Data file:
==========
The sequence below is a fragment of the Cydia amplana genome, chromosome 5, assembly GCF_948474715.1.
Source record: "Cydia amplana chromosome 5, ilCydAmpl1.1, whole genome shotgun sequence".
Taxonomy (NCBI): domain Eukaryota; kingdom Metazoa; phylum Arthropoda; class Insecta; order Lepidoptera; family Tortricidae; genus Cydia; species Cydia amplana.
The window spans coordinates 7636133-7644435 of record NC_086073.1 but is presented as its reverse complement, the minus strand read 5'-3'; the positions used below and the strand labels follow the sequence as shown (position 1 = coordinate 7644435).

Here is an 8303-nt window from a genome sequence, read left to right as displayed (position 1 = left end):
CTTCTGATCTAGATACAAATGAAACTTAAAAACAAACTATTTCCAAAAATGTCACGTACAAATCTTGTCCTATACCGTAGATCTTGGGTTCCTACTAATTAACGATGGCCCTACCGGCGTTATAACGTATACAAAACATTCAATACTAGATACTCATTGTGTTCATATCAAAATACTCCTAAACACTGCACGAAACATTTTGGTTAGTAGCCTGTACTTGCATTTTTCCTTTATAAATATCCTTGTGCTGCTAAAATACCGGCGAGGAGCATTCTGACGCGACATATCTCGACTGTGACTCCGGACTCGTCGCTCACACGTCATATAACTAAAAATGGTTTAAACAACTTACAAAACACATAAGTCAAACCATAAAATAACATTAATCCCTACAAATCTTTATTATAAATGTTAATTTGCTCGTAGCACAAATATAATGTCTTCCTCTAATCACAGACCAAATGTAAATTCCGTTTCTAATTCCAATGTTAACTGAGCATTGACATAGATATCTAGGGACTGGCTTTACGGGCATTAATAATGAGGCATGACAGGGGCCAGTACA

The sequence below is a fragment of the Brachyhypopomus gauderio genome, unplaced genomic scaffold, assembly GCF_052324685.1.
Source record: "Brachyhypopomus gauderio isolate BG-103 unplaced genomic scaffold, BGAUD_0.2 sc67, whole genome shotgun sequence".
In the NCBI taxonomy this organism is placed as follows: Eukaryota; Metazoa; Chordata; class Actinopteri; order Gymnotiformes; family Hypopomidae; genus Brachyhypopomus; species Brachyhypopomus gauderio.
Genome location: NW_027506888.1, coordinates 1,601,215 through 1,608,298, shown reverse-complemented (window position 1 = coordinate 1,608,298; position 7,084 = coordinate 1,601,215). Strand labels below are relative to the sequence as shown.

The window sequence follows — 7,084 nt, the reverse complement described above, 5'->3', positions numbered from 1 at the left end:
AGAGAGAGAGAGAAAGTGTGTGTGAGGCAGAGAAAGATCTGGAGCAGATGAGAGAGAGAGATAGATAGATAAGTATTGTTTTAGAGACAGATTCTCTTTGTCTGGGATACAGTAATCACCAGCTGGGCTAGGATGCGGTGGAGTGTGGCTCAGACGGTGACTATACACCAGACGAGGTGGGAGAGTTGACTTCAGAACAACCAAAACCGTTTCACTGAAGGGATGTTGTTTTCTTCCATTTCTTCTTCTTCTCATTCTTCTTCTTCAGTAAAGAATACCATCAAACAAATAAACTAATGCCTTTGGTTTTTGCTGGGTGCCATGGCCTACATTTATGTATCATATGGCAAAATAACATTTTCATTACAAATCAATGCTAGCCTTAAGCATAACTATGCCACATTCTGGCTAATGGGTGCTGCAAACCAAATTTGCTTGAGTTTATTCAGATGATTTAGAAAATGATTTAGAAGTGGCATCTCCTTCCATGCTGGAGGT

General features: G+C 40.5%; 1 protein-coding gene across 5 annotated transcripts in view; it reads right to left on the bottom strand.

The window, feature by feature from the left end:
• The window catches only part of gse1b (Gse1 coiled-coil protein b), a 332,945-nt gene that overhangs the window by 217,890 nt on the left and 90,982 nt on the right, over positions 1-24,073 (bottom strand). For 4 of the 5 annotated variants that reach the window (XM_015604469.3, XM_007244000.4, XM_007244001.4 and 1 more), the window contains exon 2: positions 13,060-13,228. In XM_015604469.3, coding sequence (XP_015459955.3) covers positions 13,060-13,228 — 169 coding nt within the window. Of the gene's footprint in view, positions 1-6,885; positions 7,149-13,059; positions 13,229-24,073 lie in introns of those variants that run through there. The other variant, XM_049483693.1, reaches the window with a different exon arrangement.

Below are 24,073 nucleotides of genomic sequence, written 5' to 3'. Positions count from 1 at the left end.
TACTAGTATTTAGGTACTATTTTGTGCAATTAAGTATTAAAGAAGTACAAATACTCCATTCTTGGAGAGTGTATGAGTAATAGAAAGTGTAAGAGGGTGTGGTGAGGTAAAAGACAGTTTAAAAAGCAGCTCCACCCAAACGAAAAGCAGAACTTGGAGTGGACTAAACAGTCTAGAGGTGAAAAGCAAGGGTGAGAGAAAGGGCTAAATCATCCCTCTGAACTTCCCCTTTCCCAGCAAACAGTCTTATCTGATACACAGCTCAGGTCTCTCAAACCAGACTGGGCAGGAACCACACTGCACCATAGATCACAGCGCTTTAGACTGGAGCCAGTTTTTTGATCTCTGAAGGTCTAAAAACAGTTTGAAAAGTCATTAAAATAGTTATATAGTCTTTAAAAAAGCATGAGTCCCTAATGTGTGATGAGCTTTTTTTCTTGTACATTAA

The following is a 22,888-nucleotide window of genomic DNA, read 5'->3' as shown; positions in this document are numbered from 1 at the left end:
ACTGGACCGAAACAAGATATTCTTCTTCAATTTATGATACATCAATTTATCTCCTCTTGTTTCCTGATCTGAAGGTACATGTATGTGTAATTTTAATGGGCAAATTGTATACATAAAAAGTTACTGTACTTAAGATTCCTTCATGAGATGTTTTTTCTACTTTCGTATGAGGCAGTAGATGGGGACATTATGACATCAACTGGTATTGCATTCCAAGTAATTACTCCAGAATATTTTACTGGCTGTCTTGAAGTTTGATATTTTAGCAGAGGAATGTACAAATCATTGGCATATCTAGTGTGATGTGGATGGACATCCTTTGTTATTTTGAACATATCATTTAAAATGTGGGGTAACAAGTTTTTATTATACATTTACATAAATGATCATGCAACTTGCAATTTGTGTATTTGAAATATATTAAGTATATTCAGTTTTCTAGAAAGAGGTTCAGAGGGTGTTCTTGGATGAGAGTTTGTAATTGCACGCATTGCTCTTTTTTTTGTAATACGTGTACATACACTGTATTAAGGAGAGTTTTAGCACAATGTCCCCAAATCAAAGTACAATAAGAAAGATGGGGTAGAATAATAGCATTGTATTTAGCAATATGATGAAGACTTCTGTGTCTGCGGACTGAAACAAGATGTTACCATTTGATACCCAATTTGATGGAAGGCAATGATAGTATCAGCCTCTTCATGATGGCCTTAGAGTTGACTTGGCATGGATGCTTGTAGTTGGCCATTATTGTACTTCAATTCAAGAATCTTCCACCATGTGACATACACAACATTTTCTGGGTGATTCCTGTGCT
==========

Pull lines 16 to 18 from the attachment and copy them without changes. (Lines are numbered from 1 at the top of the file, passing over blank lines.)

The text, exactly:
Below are 24,073 nucleotides of genomic sequence, written 5' to 3'. Positions count from 1 at the left end.
TACTAGTATTTAGGTACTATTTTGTGCAATTAAGTATTAAAGAAGTACAAATACTCCATTCTTGGAGAGTGTATGAGTAATAGAAAGTGTAAGAGGGTGTGGTGAGGTAAAAGACAGTTTAAAAAGCAGCTCCACCCAAACGAAAAGCAGAACTTGGAGTGGACTAAACAGTCTAGAGGTGAAAAGCAAGGGTGAGAGAAAGGGCTAAATCATCCCTCTGAACTTCCCCTTTCCCAGCAAACAGTCTTATCTGATACACAGCTCAGGTCTCTCAAACCAGACTGGGCAGGAACCACACTGCACCATAGATCACAGCGCTTTAGACTGGAGCCAGTTTTTTGATCTCTGAAGGTCTAAAAACAGTTTGAAAAGTCATTAAAATAGTTATATAGTCTTTAAAAAAGCATGAGTCCCTAATGTGTGATGAGCTTTTTTTCTTGTACATTAA

The following is a 22,888-nucleotide window of genomic DNA, read 5'->3' as shown; positions in this document are numbered from 1 at the left end: